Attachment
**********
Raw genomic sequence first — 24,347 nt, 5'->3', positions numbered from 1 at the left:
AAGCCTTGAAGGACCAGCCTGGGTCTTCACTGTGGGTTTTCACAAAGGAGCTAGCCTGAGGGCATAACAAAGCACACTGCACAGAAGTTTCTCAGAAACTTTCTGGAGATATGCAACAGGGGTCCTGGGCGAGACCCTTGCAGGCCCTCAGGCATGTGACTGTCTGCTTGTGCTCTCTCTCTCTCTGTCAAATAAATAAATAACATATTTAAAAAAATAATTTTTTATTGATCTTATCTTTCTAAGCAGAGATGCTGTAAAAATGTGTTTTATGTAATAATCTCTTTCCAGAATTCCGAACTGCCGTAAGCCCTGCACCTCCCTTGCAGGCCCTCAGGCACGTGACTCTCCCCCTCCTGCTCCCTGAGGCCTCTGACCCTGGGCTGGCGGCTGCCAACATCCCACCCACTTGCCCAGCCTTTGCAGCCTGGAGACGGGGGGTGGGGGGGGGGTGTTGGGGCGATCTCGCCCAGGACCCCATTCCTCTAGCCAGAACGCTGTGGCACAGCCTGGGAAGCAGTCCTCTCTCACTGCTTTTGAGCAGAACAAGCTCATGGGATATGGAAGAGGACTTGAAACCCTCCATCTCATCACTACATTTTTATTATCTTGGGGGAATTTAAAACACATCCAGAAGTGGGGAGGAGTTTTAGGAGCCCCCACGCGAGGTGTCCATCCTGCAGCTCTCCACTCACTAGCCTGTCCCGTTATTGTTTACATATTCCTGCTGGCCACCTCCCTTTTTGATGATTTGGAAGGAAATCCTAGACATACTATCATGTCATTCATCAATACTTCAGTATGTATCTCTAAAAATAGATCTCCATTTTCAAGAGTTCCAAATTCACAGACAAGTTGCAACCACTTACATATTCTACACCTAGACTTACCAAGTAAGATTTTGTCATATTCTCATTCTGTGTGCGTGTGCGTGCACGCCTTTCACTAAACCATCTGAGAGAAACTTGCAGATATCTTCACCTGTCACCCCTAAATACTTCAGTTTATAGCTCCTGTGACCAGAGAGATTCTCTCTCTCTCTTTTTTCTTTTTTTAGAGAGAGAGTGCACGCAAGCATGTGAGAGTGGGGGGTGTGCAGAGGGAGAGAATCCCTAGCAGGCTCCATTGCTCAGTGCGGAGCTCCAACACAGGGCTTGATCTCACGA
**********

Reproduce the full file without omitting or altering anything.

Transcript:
Raw genomic sequence first — 24,347 nt, 5'->3', positions numbered from 1 at the left:
AAGCCTTGAAGGACCAGCCTGGGTCTTCACTGTGGGTTTTCACAAAGGAGCTAGCCTGAGGGCATAACAAAGCACACTGCACAGAAGTTTCTCAGAAACTTTCTGGAGATATGCAACAGGGGTCCTGGGCGAGACCCTTGCAGGCCCTCAGGCATGTGACTGTCTGCTTGTGCTCTCTCTCTCTCTGTCAAATAAATAAATAACATATTTAAAAAAATAATTTTTTATTGATCTTATCTTTCTAAGCAGAGATGCTGTAAAAATGTGTTTTATGTAATAATCTCTTTCCAGAATTCCGAACTGCCGTAAGCCCTGCACCTCCCTTGCAGGCCCTCAGGCACGTGACTCTCCCCCTCCTGCTCCCTGAGGCCTCTGACCCTGGGCTGGCGGCTGCCAACATCCCACCCACTTGCCCAGCCTTTGCAGCCTGGAGACGGGGGGTGGGGGGGGGGTGTTGGGGCGATCTCGCCCAGGACCCCATTCCTCTAGCCAGAACGCTGTGGCACAGCCTGGGAAGCAGTCCTCTCTCACTGCTTTTGAGCAGAACAAGCTCATGGGATATGGAAGAGGACTTGAAACCCTCCATCTCATCACTACATTTTTATTATCTTGGGGGAATTTAAAACACATCCAGAAGTGGGGAGGAGTTTTAGGAGCCCCCACGCGAGGTGTCCATCCTGCAGCTCTCCACTCACTAGCCTGTCCCGTTATTGTTTACATATTCCTGCTGGCCACCTCCCTTTTTGATGATTTGGAAGGAAATCCTAGACATACTATCATGTCATTCATCAATACTTCAGTATGTATCTCTAAAAATAGATCTCCATTTTCAAGAGTTCCAAATTCACAGACAAGTTGCAACCACTTACATATTCTACACCTAGACTTACCAAGTAAGATTTTGTCATATTCTCATTCTGTGTGCGTGTGCGTGCACGCCTTTCACTAAACCATCTGAGAGAAACTTGCAGATATCTTCACCTGTCACCCCTAAATACTTCAGTTTATAGCTCCTGTGACCAGAGAGATTCTCTCTCTCTCTTTTTTCTTTTTTTAGAGAGAGAGTGCACGCAAGCATGTGAGAGTGGGGGGTGTGCAGAGGGAGAGAATCCCTAGCAGGCTCCATTGCTCAGTGCGGAGCTCCAACACAGGGCTTGATCTCACGA